I have four girls. My original three are Bobbi, Rae and Cynthia. Last year I adopted a Miss Pepperpot called Pepper as she was living on her own.
What’s your favourite thing about the Eglu?
The fox resistance has meant I could have chickens without worrying about foxes, the ease of cleaning & most importantly the colour!
What do you like doing when you’re not hosting hen parties?
I work full time doing payroll, but I am studying Book Keeping & Payroll at home. My main hobbies outside of chickens are going to football, watching live music & walking the dog.
Why did you decide to become a hen party host?
Barbara, from Omlet, suggested it after some people had contacted her about visiting my Eglu. I didn’t think I knew enough about chickens as I had only been keeping them just over a year. But when I thought about it I realised that I had learnt a huge amount from keeping them and from the Omlet forum.
When was your first course and how did it go?
My first party was in May last year. I was terrified. I had to learn to bake, which was new to me. No-one realised it was my first time and no one complained about the cake so I must have done alright.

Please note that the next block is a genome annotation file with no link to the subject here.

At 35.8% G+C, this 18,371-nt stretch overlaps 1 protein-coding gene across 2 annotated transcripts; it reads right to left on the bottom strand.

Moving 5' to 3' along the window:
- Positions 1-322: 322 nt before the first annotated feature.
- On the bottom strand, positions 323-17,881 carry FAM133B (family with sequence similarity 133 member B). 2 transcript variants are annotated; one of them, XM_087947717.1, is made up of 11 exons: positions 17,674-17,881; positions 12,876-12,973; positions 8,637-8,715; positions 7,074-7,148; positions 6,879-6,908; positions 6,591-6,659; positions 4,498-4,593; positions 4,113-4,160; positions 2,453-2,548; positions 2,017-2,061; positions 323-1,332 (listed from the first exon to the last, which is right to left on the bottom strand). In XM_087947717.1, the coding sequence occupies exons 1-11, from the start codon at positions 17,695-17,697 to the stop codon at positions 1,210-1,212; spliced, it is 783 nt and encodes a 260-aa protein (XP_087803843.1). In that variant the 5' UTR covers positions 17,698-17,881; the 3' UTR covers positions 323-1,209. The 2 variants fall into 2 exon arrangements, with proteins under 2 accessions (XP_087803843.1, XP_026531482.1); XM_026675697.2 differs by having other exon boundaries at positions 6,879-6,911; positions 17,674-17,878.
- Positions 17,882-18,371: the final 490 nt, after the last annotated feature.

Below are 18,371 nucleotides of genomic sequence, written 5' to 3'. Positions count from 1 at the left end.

What do your courses include?
When the guests arrive Andy makes every one tea and coffee and we then go into the garden to meet the girls. I talk about the girls and then the Cube. I show how easy it is to clean out and also talk about the Eglu as I had an Eglu before I upgraded to the Cube. We then have some chicken cuddles. We go back in the house for coffee, cake & egg sandwiches. I give out the goody bags and some extra notes that I do and answer any questions that I may not have covered. I have a selection of books and magazines for guests to flick through too.
What’s the best thing about being a hen party host?
Getting to share my girls and experiences with people. The looks on guests faces if they have their first chicken cuddle is great.
Why should people attend a course?